Hit the jump to see my takeaways from Rare

Continue reading Book Recollection: Rare

A View from the Zoo

Greetings from the road to Terre Haute.  Linda and I are on our way back home from our trip to French Lick (chuckle) and thanks to being so far behind on posts this month I have resorted to using our travel time to pump a few blog posts out.  Today we have a special treat and by that I mean a guest photographer.  The first stop on our mini-vacation was to the Indianapolis Zoo.  Linda and I loaded up all of our camera equipment and headed out for a day of mirror slapping.  Later that night, Linda post processed some of her pictures for her peeps on Facebook (sigh).  I must say, she produced some amazing shots and thought I would share them with you.  Let’s start with the big cats.

That cat came out tack sharp with nice detail in the fur.  The tiger also has a look of intent as it stares down a small child with a face painting of a deer… kidding, it was actually watching his mate (below) taking a morning swim.  In truth, I would hate to be a deer that came face to face with that killing machine.  The composition isn’t the only thing that impresses me about this particular shot.  The fact that it even came out at all is a credit to Linda’s photographic abilities.  The tiger was actually behind GLASS at high sun.  One might be able to dismiss this as pure luck (hints of a certain sunflower picture), but then she pulled out this shot.

She also captured the tiger’s mate taking a swim in their pond.  Again, tack sharp (check), captivating expression (check), difficult lighting (check) with the added composition element of reflection (score).  All that is plenty enough but yes, it was taken through the very same glass protecting it from us.  She actually manually focused these shots to compensate for the false glass readings.  My only credit point is I taught her how to take pictures in full manual exposure mode which she is now downplaying as just a refresher from her 35mm Pentax days.  This is probably a good time to point out that it was extremely hot the day we were there which is probably why a cat (notorious for not really liking water) decided to seek relief in the stream.  “How hot was it?… it was so hot, even the cheetahs had their sneakers off and lounging in the weeds.”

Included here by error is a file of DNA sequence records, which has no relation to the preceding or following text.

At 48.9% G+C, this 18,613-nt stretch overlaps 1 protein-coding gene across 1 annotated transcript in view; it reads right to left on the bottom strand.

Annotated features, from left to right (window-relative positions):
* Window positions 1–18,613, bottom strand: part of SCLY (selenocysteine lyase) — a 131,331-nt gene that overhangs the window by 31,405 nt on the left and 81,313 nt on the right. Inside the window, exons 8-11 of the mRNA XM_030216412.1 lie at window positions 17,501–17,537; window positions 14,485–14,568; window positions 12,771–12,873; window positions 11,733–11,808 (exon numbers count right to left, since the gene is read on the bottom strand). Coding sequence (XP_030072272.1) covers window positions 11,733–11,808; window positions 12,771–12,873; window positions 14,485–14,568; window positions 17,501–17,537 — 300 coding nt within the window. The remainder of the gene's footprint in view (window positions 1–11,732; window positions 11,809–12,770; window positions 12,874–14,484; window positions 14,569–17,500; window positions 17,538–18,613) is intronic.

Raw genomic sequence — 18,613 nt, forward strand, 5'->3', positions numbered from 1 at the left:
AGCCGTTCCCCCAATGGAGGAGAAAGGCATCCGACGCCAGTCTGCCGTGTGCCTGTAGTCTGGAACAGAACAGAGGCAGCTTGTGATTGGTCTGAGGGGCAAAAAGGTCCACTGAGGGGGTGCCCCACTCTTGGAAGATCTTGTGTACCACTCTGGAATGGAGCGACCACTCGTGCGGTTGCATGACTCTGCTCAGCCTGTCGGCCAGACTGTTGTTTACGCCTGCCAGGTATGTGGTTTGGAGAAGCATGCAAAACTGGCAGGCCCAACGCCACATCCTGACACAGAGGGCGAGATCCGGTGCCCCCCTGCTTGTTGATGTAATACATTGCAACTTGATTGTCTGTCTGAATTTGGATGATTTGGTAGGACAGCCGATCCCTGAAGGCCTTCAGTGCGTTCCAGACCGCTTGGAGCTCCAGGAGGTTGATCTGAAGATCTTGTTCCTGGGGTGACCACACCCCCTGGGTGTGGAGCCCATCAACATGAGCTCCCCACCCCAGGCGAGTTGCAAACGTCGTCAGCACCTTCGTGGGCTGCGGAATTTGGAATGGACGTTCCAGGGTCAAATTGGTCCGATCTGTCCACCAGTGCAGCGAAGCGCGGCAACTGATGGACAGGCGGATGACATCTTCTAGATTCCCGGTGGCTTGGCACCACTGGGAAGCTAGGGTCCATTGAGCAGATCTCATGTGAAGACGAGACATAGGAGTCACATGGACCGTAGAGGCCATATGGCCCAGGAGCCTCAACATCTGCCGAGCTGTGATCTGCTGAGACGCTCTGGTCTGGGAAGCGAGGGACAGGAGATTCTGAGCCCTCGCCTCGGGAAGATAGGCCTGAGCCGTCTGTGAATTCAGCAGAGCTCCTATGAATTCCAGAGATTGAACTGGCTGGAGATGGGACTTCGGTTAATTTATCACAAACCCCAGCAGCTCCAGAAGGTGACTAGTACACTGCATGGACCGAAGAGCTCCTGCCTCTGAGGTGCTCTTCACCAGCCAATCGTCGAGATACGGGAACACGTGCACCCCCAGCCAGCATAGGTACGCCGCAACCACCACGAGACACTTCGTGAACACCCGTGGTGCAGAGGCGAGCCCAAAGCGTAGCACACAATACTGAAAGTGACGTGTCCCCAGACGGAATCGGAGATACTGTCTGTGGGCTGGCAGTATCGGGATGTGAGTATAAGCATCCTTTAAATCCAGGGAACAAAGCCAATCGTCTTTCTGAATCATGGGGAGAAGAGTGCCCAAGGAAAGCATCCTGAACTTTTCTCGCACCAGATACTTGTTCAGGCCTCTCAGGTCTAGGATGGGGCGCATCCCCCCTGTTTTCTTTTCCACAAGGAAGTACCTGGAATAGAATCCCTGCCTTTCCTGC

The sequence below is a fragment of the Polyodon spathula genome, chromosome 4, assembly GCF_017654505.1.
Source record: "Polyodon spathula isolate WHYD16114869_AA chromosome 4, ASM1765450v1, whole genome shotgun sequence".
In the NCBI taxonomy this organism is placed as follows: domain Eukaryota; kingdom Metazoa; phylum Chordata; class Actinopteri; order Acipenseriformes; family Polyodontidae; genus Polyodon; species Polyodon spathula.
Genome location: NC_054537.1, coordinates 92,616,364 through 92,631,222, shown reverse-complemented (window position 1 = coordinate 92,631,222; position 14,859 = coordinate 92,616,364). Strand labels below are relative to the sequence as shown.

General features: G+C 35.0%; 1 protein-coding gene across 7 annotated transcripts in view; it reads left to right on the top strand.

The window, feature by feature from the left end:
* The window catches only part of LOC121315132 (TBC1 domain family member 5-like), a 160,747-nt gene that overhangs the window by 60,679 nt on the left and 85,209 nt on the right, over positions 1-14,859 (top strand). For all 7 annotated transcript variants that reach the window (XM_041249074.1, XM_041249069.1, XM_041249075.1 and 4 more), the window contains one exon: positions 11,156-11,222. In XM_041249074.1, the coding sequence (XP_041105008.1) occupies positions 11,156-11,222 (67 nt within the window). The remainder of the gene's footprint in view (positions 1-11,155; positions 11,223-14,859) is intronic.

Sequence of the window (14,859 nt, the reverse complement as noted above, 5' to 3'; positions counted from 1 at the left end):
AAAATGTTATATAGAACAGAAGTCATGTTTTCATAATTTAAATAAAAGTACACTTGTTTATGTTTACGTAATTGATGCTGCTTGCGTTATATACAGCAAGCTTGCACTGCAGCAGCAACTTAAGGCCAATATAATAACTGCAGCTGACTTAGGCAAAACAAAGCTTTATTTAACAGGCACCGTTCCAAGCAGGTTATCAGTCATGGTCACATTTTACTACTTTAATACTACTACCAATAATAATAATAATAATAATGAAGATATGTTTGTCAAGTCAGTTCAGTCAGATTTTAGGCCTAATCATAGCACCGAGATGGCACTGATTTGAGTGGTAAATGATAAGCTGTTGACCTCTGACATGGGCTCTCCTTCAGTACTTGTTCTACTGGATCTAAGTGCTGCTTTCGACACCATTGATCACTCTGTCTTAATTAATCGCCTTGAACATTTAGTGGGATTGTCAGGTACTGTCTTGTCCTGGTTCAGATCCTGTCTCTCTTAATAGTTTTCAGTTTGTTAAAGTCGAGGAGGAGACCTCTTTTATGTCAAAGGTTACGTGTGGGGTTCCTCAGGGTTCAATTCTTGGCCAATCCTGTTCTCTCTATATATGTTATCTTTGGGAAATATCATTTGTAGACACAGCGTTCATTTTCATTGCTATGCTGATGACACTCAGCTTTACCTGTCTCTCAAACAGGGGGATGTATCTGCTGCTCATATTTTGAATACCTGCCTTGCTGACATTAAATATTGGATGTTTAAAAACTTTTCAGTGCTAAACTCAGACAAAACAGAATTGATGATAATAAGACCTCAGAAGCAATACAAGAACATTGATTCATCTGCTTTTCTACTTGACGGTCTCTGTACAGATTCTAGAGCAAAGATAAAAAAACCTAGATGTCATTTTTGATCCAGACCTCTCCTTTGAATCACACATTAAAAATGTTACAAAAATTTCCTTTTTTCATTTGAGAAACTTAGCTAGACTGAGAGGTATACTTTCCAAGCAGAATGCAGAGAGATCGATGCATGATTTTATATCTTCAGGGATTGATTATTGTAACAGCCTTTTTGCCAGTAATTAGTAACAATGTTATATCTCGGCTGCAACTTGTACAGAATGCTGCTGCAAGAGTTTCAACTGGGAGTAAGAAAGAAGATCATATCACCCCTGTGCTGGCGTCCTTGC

Although not through glass, this big cat shot was nicely done as well.  It was actually in mid sentence asking us if we’d be willing to get it a slurpy (antelope flavored) to help cool down.  One of the features at the Indy zoo was to test your speed against a cheetah.  I had heard the programmed announcer (Tony Stewart who helped fund this exhibit) initiating the races which were going off about 3 minutes apart.  I was actually feeling sorry for the poor cheetah having to continually race in blistering heat until I came upon the race site.  It was just an electronic simulation consisting of lights representing the cheetah’s speed above a single lane track for the human to run on.  If those lights were accurate, that cat can move!    The heat was getting to everyone that day and most of the animals were seeking any shelter they could find in their natural pens.  The polar bear below was taking a snooze when we first arrived at the zoo around 9:15am.

Hit the jump to see a few more great pictures of wildlife at the Indy Zoo

Continue reading A View from the Zoo